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Ohio Utica Shale

Activists troubled by radiation issues in pending Ohio budget bill

By Bob Downing Published: June 18, 2013
A press release from Ohio activists:
Ohio Government Officials Activating a Radioactive Fracking Waste Time Bomb
Columbus, Ohio - Following the announcement of the conference committee that will work to reconcile differences in the House and Senate versions of the state budget, citizen groups and experts are calling on the committee to remove regulations governing the disposal of radioactive oil and gas waste. The provisions, put forth in the Governor’s budget proposal and removed with bipartisan support in the House, were added back into the Senate’s version of the budget bill. Opponents of the legislation say that the oil and gas industry should have to pay to dispose of Low-Level Radioactive Waste (LLRW) properly at facilities equipped to accept such wastes rather than opening up Ohio’s municipal landfills.
“The regulations, even with the changes made in the Senate version, represent yet another concession to the oil and gas industry at the expense of Ohioans’ health and safety,” says Alison Auciello, an organizer for Food & Water Watch. “Governor Kasich and our regulators are billing the proposal as a way to monitor and keep radioactive wastes from landfills. We scratched the surface, and the legislation will indeed do the opposite of the claims made by the administration. Even worse, it gives a false sense of security that we are being protected. Disposal of radioactive waste should be considered as a grave matter, not an ill-informed side note to the budget bill.”
"The General Assembly is playing a word game to remake lethally radioactive waste into 'drilling cuttings' in order to allow the drillers to dump their mountain of garbage on the cheap," said Terry Lodge, an attorney for the opposition working group. "They're replacing scientific fact with magical thinking and endangering public health, the water, land and air, all for profit. They would violate federal standards by implementing these standards. This will not stand."
Chris Borello, for Concerned Citizens of Stark County asserted, “the radiation inherently present in shale gas drilling wastes is thedefining issue regarding the very serious disposal concerns facing our state. Because Ohio appears to be the targeted regional radiation sacrifice zone, whether disposal takes place via injection wells, dumped into landfills or discharged into our Ohio surface waters from waste water plants, once let out into our environment, this carcinogenic and long-lived toxin will leave Ohioans at risk virtually forever.” Borello says the proposal in the Ohio budget is “an outdated, substandard criteria misleadingly contrary to what the National Academy of Science, the US EPA and what 37 other states cite as the protective definition concerning this form of radiation. If enacted, Ohio will in essence recklessly allow much of this radiation to be swept under the rug- posing an ongoing threat to the health of Ohioans.”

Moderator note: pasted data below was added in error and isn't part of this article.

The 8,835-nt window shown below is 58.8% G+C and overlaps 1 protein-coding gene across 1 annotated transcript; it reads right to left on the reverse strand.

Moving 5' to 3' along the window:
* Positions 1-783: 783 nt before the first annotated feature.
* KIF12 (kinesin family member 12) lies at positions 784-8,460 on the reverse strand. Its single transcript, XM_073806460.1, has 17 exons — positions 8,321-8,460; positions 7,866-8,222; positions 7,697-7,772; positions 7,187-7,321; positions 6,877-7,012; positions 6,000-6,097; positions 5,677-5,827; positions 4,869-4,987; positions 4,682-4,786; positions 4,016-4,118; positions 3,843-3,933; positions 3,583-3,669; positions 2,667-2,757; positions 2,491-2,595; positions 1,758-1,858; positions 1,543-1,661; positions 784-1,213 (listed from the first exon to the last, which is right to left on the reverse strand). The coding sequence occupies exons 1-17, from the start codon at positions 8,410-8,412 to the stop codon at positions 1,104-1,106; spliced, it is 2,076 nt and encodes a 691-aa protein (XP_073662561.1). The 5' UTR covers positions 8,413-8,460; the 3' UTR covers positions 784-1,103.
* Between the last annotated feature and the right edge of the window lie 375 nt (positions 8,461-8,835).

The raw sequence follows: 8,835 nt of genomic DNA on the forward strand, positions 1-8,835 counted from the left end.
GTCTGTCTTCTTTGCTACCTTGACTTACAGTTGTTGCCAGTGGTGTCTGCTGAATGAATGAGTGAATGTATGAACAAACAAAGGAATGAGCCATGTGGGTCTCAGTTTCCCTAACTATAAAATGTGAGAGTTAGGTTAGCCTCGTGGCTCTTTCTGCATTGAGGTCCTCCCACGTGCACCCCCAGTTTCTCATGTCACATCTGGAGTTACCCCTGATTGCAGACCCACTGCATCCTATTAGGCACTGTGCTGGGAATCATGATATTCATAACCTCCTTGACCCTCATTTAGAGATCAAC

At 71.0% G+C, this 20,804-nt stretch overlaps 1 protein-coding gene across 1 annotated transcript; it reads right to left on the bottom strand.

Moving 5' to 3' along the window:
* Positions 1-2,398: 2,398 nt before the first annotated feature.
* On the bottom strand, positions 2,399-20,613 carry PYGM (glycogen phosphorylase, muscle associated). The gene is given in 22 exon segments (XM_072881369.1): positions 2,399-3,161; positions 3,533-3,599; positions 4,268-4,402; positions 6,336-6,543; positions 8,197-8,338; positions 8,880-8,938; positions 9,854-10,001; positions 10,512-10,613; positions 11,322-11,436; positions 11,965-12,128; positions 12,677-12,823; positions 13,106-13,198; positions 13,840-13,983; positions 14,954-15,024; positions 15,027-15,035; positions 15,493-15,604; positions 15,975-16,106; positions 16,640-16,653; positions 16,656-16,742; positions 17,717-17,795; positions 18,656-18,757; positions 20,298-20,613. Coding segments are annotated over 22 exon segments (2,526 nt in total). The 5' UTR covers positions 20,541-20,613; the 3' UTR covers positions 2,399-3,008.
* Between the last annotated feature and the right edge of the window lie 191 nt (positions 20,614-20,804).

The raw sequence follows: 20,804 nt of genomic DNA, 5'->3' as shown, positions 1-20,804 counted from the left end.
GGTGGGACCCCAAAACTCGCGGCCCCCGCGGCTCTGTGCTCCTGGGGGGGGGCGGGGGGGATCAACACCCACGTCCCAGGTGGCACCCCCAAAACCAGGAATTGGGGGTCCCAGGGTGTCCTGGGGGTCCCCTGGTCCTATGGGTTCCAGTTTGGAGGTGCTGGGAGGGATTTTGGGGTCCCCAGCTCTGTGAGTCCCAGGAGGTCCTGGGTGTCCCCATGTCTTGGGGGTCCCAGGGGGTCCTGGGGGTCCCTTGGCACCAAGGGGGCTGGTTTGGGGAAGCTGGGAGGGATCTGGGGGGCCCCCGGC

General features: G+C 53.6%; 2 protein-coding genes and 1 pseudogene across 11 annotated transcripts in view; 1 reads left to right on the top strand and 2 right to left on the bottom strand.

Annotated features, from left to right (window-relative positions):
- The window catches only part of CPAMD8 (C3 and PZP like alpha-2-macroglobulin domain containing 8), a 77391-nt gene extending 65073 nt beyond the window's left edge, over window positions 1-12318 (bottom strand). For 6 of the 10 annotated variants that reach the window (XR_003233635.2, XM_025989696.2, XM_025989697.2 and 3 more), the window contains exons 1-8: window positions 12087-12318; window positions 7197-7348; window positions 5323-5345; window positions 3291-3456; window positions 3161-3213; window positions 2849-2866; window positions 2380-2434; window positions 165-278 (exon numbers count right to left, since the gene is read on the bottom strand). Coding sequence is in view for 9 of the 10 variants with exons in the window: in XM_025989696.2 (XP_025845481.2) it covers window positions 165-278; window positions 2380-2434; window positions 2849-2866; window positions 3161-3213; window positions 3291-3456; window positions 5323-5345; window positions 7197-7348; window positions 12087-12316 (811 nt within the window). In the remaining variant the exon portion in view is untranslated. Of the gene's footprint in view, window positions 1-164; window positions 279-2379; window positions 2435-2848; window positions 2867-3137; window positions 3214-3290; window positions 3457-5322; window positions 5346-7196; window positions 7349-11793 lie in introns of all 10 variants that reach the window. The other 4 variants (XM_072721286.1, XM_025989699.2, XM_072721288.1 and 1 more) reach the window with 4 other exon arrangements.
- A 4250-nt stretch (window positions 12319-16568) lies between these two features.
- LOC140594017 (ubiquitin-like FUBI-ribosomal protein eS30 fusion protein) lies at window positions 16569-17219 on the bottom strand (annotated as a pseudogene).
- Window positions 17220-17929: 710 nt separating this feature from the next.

“This legislation, through the chosen definitions, exempts much radioactive and toxic material from any testing or tracking. Add oil-based substances, like benzene, to this concoction and the Governor and Ohio regulators think this waste can be used for ‘any manor authorized as a beneficial use.’ Like what? That will be determined by rules adopted by a political appointee. This is bad policy and endangers the health of everyone,” said Vanessa Pesec, President of NEOGAP (Network for Oil and Gas Accountability and Protection).
Julie Weatherington-Rice, Senior Scientist at Bennet & Williams Environmental says, “Ohio learned an important lesson in the 1990s when we were considering setting a Low Level Radioactive Waste (LLRW) landfill in the state for medical and research waste. We learned that if you take a small amount of radioactive waste and mix it with a large volume of regular wastes, you end up with a large volume of radioactive waste. Somehow, our legislature and our administration have forgotten this vital, basic radiological lesson. The water soluble wastes, like radium and uranium, and radon gas just leach out anyway, leaving behind the rest of the radioactive elements to contaminate wherever our current government chooses to put them. You either learn from history, or you repeat the mistakes again and again.”
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